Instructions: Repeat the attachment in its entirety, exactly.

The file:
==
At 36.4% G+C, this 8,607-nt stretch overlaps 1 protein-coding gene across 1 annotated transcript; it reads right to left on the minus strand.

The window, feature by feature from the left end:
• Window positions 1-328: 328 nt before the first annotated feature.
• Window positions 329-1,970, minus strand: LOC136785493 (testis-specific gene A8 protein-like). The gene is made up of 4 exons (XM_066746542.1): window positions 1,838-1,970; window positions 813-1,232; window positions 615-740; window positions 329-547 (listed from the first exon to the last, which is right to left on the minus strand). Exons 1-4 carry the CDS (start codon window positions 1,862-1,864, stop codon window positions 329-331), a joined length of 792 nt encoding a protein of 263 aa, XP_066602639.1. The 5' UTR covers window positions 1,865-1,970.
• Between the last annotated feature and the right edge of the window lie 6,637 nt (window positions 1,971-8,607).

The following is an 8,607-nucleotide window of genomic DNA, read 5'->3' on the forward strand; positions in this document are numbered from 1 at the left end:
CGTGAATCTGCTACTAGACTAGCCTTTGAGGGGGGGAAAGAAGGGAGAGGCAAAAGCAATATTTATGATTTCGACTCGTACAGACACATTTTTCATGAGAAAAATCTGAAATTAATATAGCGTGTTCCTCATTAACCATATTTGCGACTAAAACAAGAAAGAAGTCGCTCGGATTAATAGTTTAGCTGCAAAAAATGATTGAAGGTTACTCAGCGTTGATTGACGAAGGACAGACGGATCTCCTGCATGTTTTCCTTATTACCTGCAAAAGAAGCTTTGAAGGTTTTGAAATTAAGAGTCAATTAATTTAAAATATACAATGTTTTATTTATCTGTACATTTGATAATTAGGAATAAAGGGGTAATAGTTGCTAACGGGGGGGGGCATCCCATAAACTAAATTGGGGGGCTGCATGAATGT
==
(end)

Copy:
At 36.4% G+C, this 8,607-nt stretch overlaps 1 protein-coding gene across 1 annotated transcript; it reads right to left on the minus strand.

The window, feature by feature from the left end:
• Window positions 1-328: 328 nt before the first annotated feature.
• Window positions 329-1,970, minus strand: LOC136785493 (testis-specific gene A8 protein-like). The gene is made up of 4 exons (XM_066746542.1): window positions 1,838-1,970; window positions 813-1,232; window positions 615-740; window positions 329-547 (listed from the first exon to the last, which is right to left on the minus strand). Exons 1-4 carry the CDS (start codon window positions 1,862-1,864, stop codon window positions 329-331), a joined length of 792 nt encoding a protein of 263 aa, XP_066602639.1. The 5' UTR covers window positions 1,865-1,970.
• Between the last annotated feature and the right edge of the window lie 6,637 nt (window positions 1,971-8,607).

The following is an 8,607-nucleotide window of genomic DNA, read 5'->3' on the forward strand; positions in this document are numbered from 1 at the left end:
CGTGAATCTGCTACTAGACTAGCCTTTGAGGGGGGGAAAGAAGGGAGAGGCAAAAGCAATATTTATGATTTCGACTCGTACAGACACATTTTTCATGAGAAAAATCTGAAATTAATATAGCGTGTTCCTCATTAACCATATTTGCGACTAAAACAAGAAAGAAGTCGCTCGGATTAATAGTTTAGCTGCAAAAAATGATTGAAGGTTACTCAGCGTTGATTGACGAAGGACAGACGGATCTCCTGCATGTTTTCCTTATTACCTGCAAAAGAAGCTTTGAAGGTTTTGAAATTAAGAGTCAATTAATTTAAAATATACAATGTTTTATTTATCTGTACATTTGATAATTAGGAATAAAGGGGTAATAGTTGCTAACGGGGGGGGGCATCCCATAAACTAAATTGGGGGGCTGCATGAATGT